Great Books for Children Between 3 to 5 Years of Age
(Books are available for purchase at The Intelligent Nest Toy Store- Powered by  Click here to visit!)

Young woman and little girl read a book

Little Blue Truck by Alice Schertle

Bears New Friend by Karma Wilson (Entire series is lovely)

The Little Mouse, The Red Ripe Strawberry and the The Big Hungry Bear by Don and Audrey Wood

Llama Llama Red Pajama by Anna Dewdney

If You Give a Mouse a Cookie by Laura Joffe Numeroff

Harry the Dirty Dog by Gene Zion

Corduroy by Don Freeman

Swimmy by Leo Lionni (most books by this author are quality literature)

Madeline by Ludwig Benelmans

Alexander and the Wind-Up Mouse by Leo Lionni

Bear in Square by Stella Blackstone

Happy Birthday Moon by Frank Asch

Green Eggs and Ham by Dr. Seuss

Ten Apples Up on Top! by Dr. Suess

Go Dog Go! by P.D. Eastman

Hop on Pop by Dr. Suess

Chicka Chicka Boom Boom by Bill Martin, Jr. & John Archambault

Little Bear by Else Holmelund Minarik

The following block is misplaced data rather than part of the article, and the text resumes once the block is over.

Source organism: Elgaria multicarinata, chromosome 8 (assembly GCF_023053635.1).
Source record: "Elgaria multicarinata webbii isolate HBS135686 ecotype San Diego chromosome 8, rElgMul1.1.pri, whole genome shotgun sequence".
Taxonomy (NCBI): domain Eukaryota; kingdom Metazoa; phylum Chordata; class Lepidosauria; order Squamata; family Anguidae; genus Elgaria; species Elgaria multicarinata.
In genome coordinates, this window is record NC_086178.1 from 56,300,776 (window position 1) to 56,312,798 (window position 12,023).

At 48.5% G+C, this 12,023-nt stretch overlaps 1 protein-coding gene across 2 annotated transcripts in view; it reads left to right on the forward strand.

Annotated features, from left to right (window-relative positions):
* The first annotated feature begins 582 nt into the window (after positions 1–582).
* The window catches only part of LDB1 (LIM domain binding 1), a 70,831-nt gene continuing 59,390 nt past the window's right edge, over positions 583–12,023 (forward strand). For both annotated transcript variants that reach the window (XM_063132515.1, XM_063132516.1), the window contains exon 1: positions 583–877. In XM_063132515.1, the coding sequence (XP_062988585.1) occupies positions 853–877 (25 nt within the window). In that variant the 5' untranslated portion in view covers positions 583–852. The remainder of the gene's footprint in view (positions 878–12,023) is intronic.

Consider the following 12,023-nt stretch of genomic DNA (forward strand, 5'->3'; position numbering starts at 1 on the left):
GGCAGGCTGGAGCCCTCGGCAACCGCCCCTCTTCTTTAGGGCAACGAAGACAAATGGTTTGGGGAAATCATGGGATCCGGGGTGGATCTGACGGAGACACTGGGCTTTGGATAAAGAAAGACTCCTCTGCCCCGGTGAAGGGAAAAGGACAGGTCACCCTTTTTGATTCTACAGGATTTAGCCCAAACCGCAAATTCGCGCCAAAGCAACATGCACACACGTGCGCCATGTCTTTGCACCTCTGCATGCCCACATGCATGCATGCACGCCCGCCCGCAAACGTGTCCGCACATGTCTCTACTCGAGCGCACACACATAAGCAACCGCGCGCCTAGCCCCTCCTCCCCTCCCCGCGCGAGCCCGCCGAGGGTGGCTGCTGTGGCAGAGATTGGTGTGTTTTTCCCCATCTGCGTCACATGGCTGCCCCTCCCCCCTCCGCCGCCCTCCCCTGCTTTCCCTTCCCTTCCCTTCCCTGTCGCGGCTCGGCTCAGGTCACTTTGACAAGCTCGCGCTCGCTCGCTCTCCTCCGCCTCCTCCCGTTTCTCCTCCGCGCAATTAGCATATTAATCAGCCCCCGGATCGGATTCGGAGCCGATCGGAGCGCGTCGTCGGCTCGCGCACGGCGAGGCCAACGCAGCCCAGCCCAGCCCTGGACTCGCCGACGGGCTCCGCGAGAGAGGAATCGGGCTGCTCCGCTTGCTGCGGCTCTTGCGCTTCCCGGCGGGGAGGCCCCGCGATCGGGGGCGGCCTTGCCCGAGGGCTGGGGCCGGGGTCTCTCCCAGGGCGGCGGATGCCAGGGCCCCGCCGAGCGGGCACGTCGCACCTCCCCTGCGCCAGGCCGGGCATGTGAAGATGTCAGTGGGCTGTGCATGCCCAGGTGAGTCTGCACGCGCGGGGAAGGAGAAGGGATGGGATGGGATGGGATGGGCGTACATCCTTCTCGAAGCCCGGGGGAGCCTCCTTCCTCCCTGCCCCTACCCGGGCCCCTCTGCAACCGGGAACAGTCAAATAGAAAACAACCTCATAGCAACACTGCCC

Blueberries for Sal by Robert McCloskey

Stellaluna by Janell Cannon

Where the Wild Things Are by Maurice Sendak

When Sophie Gets Angry- Really, Really Angry… by Molly Bang

Caps for Sale by Esphyr Slobodkina

Mike Mulligan and his Steam Shovel by Viginia Lee Burton

The Tangerine Bear by Betty Paraskevas


Books are available for purchase at The Intelligent Nest Toy Store- Powered by  Click here to visit!

Leave a Reply

Fill in your details below or click an icon to log in: Logo

You are commenting using your account. Log Out /  Change )

Google photo

You are commenting using your Google account. Log Out /  Change )

Twitter picture

You are commenting using your Twitter account. Log Out /  Change )

Facebook photo

You are commenting using your Facebook account. Log Out /  Change )

Connecting to %s

Basic HTML is allowed. Your email address will not be published.

Subscribe to this comment feed via RSS

%d bloggers like this: